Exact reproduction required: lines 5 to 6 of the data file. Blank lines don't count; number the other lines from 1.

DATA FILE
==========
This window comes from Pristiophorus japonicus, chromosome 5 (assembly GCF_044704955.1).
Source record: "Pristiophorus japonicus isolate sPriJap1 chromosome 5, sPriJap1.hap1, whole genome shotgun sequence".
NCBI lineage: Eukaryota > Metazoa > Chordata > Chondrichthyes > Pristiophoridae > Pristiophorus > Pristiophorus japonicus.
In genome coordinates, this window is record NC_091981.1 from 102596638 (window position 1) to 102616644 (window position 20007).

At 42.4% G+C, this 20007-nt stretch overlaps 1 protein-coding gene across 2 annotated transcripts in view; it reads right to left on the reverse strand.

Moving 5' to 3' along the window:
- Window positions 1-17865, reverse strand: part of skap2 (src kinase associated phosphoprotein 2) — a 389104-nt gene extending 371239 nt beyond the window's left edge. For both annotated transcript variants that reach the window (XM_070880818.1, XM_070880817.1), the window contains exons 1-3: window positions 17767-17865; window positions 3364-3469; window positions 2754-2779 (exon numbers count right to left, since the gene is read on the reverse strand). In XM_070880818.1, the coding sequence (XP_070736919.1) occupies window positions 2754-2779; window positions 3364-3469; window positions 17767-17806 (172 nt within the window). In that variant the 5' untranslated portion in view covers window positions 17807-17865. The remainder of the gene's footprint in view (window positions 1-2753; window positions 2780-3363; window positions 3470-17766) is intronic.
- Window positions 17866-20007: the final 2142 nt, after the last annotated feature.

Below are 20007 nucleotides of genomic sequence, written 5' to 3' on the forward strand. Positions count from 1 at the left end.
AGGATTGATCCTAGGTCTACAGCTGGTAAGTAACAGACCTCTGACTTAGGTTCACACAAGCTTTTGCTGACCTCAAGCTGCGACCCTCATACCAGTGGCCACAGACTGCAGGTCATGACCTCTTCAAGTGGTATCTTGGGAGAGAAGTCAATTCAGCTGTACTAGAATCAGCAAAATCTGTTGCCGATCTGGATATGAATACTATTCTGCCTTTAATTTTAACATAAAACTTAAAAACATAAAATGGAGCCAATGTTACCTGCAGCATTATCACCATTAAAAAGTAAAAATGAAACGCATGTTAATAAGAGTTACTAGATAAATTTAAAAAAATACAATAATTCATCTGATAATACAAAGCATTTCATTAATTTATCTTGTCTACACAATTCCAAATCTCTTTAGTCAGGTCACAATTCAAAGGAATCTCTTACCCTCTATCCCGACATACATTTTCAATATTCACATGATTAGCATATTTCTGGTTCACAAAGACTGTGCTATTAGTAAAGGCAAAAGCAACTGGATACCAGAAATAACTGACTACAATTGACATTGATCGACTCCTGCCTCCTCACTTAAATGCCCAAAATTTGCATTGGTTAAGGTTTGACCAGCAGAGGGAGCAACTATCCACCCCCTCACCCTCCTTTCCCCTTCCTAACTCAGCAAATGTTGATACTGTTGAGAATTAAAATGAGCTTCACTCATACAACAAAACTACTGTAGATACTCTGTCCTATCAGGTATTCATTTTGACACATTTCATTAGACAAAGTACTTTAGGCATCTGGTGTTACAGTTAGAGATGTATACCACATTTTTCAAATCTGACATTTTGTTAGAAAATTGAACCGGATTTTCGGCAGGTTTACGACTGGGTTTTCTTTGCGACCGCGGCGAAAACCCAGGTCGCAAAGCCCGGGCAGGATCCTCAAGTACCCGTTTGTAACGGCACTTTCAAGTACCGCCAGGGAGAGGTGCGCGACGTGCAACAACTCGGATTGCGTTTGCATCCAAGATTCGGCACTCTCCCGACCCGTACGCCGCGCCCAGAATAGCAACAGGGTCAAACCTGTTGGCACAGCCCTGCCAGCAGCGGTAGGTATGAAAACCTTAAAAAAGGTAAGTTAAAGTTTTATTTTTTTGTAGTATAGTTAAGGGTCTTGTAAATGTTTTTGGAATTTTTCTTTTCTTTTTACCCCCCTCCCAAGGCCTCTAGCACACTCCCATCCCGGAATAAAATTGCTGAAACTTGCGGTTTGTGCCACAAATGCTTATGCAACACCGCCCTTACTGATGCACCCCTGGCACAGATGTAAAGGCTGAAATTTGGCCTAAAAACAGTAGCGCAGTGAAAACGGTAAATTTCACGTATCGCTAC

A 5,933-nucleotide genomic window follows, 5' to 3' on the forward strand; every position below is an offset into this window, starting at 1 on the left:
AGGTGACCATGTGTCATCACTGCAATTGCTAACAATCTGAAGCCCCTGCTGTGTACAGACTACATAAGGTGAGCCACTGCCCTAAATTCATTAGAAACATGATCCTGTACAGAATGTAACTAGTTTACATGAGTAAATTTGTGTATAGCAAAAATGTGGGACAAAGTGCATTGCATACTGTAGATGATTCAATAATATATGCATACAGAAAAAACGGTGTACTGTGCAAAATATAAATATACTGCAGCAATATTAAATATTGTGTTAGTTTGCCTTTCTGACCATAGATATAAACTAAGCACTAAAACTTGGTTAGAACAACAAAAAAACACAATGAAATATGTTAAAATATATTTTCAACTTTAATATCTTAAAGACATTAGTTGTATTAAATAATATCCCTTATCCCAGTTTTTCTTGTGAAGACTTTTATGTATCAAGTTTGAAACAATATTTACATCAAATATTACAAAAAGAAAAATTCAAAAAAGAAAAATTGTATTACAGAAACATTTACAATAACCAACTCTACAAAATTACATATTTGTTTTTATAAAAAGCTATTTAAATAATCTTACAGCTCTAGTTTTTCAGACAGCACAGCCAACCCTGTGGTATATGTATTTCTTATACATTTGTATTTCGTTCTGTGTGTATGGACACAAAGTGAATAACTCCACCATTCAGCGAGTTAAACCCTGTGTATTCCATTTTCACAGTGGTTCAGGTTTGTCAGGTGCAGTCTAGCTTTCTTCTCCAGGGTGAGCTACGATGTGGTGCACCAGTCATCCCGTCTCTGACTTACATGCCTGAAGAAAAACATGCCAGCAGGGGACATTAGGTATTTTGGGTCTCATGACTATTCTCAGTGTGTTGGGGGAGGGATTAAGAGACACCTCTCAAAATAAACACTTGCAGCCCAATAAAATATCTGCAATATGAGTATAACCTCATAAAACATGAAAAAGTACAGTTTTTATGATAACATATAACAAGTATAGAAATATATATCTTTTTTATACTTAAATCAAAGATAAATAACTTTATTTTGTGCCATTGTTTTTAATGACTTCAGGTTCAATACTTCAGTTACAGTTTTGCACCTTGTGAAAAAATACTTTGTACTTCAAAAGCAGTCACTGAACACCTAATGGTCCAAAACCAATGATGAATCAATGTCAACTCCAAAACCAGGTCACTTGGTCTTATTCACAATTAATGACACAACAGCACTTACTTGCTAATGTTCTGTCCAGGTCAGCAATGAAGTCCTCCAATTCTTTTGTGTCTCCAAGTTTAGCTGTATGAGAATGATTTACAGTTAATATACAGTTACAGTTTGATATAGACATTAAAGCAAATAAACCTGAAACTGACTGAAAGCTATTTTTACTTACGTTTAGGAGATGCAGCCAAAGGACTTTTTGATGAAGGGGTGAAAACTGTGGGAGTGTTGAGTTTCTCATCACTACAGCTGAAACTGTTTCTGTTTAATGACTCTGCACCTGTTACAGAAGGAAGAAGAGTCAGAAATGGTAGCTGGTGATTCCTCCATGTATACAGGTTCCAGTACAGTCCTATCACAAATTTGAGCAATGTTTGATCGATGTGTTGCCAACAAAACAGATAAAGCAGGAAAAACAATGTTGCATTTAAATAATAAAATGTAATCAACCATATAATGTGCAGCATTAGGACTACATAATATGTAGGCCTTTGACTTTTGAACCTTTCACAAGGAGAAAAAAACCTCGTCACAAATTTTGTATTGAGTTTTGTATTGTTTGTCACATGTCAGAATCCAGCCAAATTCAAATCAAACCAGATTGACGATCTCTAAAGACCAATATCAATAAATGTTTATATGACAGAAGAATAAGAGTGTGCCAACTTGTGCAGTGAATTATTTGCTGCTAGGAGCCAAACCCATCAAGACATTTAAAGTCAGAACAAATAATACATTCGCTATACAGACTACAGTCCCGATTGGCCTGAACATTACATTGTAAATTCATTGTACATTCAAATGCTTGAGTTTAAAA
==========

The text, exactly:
At 42.4% G+C, this 20007-nt stretch overlaps 1 protein-coding gene across 2 annotated transcripts in view; it reads right to left on the reverse strand.

Moving 5' to 3' along the window: